(Bloomberg) -- Russia blew past Saudi Arabia to become the biggest source of Chinese oil imports last year, highlighting the ineffectiveness of Western efforts to deprive the Kremlin of funds for its war in Ukraine. 

The world’s biggest oil importer bought a record 107 million tons of crude from Russia in 2023, almost a quarter more than the year before, according to customs data released Monday. That compared with just under 86 million tons from Saudi Arabia. It’s the first time Russia has been China’s No. 1 supplier since 2018, and translates to around 2.15 million barrels a day.

Chinese refiners have been eagerly snapping up cut-price Russian crude, despite it being sold at levels above a $60 a barrel Western-imposed price cap. ESPO cargoes from the Russian Far East continue to be popular in China due to the relatively short shipping route. Higher official selling prices have seen processors take fewer Saudi term cargoes, while a recent disagreement with Iranian exporters is further boosting demand for Russian crude.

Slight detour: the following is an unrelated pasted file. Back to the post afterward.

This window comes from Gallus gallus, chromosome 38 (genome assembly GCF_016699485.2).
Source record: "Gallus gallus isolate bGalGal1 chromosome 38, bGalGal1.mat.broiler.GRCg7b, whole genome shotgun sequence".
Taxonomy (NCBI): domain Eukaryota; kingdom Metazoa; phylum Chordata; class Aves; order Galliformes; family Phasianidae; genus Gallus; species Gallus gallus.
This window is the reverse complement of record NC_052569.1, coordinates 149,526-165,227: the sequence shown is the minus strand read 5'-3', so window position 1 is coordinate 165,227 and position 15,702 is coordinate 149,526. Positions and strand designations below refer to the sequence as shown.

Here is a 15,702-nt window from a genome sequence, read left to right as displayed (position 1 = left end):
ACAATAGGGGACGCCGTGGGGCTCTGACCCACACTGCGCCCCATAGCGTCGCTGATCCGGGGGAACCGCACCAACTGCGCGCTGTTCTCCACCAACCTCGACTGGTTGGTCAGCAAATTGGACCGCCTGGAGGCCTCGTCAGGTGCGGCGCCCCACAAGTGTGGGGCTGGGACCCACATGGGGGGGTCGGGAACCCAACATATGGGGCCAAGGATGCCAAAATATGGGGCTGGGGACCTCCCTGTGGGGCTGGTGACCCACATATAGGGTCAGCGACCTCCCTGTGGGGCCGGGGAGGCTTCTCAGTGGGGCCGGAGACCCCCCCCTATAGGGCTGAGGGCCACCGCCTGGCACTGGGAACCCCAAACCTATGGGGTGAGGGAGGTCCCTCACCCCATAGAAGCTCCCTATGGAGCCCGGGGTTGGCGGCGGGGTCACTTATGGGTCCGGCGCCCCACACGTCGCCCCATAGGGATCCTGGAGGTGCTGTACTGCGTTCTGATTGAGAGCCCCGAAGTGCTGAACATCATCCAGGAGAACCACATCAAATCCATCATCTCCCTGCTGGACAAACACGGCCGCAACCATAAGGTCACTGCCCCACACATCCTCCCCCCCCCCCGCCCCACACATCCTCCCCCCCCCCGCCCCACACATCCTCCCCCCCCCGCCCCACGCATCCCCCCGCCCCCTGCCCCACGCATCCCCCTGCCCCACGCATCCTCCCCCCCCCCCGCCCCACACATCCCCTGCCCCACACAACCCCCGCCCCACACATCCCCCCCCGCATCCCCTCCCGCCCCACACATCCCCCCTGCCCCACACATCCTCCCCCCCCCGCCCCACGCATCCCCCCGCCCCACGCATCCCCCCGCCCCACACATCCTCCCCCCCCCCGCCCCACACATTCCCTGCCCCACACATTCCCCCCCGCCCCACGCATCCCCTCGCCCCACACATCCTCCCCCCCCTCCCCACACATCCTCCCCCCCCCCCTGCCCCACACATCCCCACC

China’s oil imports from Russia last year were worth $60.6 billion, which equates to an average price of about $77 a barrel, according to Bloomberg calculations based on the customs data.

Iraq and Malaysia were third- and fourth-biggest crude suppliers to China last year, the data show. Crude and fuel from sanctioned exporters — such as Iran — is often classified as coming from the Southeast Asian nation in Chinese government figures. 

Russia was also top supplier of fuel oil to China last year, shipping 9.6 million tons. Malaysia being the next-biggest exporter, supplying 6.93 million tons.

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